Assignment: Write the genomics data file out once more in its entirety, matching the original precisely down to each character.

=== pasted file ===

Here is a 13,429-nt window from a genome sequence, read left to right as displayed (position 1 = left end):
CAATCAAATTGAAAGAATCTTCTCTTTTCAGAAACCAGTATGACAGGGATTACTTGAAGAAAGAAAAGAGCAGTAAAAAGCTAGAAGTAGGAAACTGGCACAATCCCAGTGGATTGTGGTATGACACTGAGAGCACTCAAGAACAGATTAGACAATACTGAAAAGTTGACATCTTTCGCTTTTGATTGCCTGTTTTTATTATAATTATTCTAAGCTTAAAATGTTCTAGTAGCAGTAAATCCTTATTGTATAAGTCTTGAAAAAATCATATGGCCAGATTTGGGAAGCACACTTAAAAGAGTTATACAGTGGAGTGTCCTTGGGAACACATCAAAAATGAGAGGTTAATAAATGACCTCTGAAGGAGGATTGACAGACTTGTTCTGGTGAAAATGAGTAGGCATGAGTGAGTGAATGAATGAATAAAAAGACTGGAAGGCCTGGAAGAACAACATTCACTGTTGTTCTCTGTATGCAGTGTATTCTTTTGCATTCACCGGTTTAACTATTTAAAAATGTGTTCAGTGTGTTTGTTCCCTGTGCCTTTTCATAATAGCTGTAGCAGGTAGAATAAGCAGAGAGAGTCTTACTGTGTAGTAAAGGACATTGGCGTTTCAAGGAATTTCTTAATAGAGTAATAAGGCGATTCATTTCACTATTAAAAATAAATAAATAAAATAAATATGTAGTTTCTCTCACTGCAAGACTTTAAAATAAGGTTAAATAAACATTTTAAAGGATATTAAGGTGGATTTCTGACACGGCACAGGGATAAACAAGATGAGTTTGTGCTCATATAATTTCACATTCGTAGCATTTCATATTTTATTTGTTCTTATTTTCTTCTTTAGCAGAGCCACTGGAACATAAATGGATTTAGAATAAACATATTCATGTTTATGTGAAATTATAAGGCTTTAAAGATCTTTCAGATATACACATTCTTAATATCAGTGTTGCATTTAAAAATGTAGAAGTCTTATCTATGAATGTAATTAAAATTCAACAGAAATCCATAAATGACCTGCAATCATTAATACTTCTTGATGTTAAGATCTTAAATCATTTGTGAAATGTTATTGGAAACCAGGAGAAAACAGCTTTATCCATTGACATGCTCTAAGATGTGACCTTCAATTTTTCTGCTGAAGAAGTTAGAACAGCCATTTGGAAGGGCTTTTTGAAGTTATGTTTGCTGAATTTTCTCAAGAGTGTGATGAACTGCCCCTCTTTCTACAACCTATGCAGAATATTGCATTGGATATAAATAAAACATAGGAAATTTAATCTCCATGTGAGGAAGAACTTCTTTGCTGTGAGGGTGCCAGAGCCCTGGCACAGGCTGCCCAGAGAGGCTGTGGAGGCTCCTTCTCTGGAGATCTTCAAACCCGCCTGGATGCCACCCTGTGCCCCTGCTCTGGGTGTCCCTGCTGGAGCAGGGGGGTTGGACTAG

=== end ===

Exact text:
Here is a 13,429-nt window from a genome sequence, read left to right as displayed (position 1 = left end):
CAATCAAATTGAAAGAATCTTCTCTTTTCAGAAACCAGTATGACAGGGATTACTTGAAGAAAGAAAAGAGCAGTAAAAAGCTAGAAGTAGGAAACTGGCACAATCCCAGTGGATTGTGGTATGACACTGAGAGCACTCAAGAACAGATTAGACAATACTGAAAAGTTGACATCTTTCGCTTTTGATTGCCTGTTTTTATTATAATTATTCTAAGCTTAAAATGTTCTAGTAGCAGTAAATCCTTATTGTATAAGTCTTGAAAAAATCATATGGCCAGATTTGGGAAGCACACTTAAAAGAGTTATACAGTGGAGTGTCCTTGGGAACACATCAAAAATGAGAGGTTAATAAATGACCTCTGAAGGAGGATTGACAGACTTGTTCTGGTGAAAATGAGTAGGCATGAGTGAGTGAATGAATGAATAAAAAGACTGGAAGGCCTGGAAGAACAACATTCACTGTTGTTCTCTGTATGCAGTGTATTCTTTTGCATTCACCGGTTTAACTATTTAAAAATGTGTTCAGTGTGTTTGTTCCCTGTGCCTTTTCATAATAGCTGTAGCAGGTAGAATAAGCAGAGAGAGTCTTACTGTGTAGTAAAGGACATTGGCGTTTCAAGGAATTTCTTAATAGAGTAATAAGGCGATTCATTTCACTATTAAAAATAAATAAATAAAATAAATATGTAGTTTCTCTCACTGCAAGACTTTAAAATAAGGTTAAATAAACATTTTAAAGGATATTAAGGTGGATTTCTGACACGGCACAGGGATAAACAAGATGAGTTTGTGCTCATATAATTTCACATTCGTAGCATTTCATATTTTATTTGTTCTTATTTTCTTCTTTAGCAGAGCCACTGGAACATAAATGGATTTAGAATAAACATATTCATGTTTATGTGAAATTATAAGGCTTTAAAGATCTTTCAGATATACACATTCTTAATATCAGTGTTGCATTTAAAAATGTAGAAGTCTTATCTATGAATGTAATTAAAATTCAACAGAAATCCATAAATGACCTGCAATCATTAATACTTCTTGATGTTAAGATCTTAAATCATTTGTGAAATGTTATTGGAAACCAGGAGAAAACAGCTTTATCCATTGACATGCTCTAAGATGTGACCTTCAATTTTTCTGCTGAAGAAGTTAGAACAGCCATTTGGAAGGGCTTTTTGAAGTTATGTTTGCTGAATTTTCTCAAGAGTGTGATGAACTGCCCCTCTTTCTACAACCTATGCAGAATATTGCATTGGATATAAATAAAACATAGGAAATTTAATCTCCATGTGAGGAAGAACTTCTTTGCTGTGAGGGTGCCAGAGCCCTGGCACAGGCTGCCCAGAGAGGCTGTGGAGGCTCCTTCTCTGGAGATCTTCAAACCCGCCTGGATGCCACCCTGTGCCCCTGCTCTGGGTGTCCCTGCTGGAGCAGGGGGGTTGGACTAG